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Innovation Center boasts industrial-chic design, classes and job training

innovation center historical building renovationIt used to be called the Bag Factory. Today, the name is ditched for something entirely more glamorous and appropriate: the Innovation Center – an expansion of the Southern Virginia Higher Education Center, two doors away.

A $10 million complex, the Innovation Center is a model of industrial chic – a new jewel in South Boston’s Warehouse District that includes the Higher Ed Center itself and, in between, The Prizery arts center.

But it’s more than a pretty face and an old building saved.

It’s a place where people can do and learn things – as Halifax Education Foundation Development Director Tommy Nelson explains, it’s the space for the more non-traditional pursuit; the main building now focuses on the more traditional student.

Activities in the Innovation Center are geared to jobs: skills re-training for individuals or specialty training at the request of a business.

Area employers are taking notice – it’s now one of the first stops for economic development prospects – but Nelson hopes the weekend’s open house will raise its profile even higher: “Somebody’s going to see something on Sunday” that will spark conversations or phone calls.

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“We’re ready to show it off,” he boasts.

Inside:

• Its centerpiece is the Business of Art & Design program, where students (some of them still in high school) can earn either a certificate or an associate degree in either digital art and design or product design and development. That degree can then segue into a four-year college if the student chooses. (It’s under this umbrella that one finds the high-profile programs for wood design and production.)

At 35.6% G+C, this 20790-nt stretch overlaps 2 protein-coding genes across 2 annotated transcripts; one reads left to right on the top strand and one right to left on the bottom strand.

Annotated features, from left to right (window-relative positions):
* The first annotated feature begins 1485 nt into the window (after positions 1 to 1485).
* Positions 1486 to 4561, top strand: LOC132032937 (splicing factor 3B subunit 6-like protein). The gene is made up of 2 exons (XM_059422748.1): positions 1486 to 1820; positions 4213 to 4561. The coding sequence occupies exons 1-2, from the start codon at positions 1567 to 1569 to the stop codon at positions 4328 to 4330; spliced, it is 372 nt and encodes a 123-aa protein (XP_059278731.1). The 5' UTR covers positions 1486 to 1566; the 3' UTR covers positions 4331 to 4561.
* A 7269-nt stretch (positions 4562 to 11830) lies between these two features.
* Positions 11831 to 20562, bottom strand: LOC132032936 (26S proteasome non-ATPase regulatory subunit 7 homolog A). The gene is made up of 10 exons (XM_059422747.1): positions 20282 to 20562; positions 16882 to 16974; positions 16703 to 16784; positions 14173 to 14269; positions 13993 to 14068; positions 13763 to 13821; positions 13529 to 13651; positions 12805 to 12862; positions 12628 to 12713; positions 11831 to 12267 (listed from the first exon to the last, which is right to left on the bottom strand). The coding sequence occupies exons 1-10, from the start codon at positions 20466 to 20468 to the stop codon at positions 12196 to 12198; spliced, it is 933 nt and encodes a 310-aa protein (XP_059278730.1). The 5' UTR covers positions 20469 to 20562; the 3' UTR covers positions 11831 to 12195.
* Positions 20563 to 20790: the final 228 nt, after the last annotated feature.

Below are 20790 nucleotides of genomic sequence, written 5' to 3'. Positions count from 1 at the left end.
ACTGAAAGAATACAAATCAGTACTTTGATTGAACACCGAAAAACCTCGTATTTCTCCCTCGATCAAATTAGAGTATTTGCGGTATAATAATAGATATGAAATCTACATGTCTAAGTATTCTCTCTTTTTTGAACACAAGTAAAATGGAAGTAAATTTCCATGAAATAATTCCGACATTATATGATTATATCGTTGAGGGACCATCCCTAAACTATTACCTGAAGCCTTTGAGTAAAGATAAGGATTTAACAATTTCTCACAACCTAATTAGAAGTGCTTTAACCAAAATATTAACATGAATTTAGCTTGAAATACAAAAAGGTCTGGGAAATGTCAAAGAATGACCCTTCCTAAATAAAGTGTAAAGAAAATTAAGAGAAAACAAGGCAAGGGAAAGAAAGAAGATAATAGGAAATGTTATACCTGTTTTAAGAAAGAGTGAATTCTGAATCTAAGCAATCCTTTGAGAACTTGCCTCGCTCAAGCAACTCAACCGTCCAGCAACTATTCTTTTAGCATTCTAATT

• The R&D Center for Advanced Manufacturing and Energy Efficiency – one of six energy centers around the state established the Tobacco Commission – can be a place where firms come to solve product design dilemmas, assist in the creation of new products and components and lower manufacturing costs through technological efficiencies.

• Companies can seek out Workforce Services for their employees – whether for a three-year program such as what Presto Products is doing, or whether for a one-day, on-site, in-person class; packaged or customized.

What’s the coolest aspect of what the Higher Ed folks consider a cool building?

Higher Ed’s Communications Manager Hope Harris-Gayles says her tours “lose the most time” looking at the advanced manufacturing equipment. People can’t believe machines of that caliber are in South Boston, she says.

Of the whole package “everyone’s just awestruck,” she says.

Tommy Nelson points to the fact that the building is already paid for, and without state money.

Coordinator of the Business of Art & Design program Ben Capozzi raves about state-of-the-art equipment: “This facility is outfitted so as to make four-year institutions jealous,” he crows.

Capozzi also likes what he calls the “concentration” of putting seemingly unrelated programs under one roof.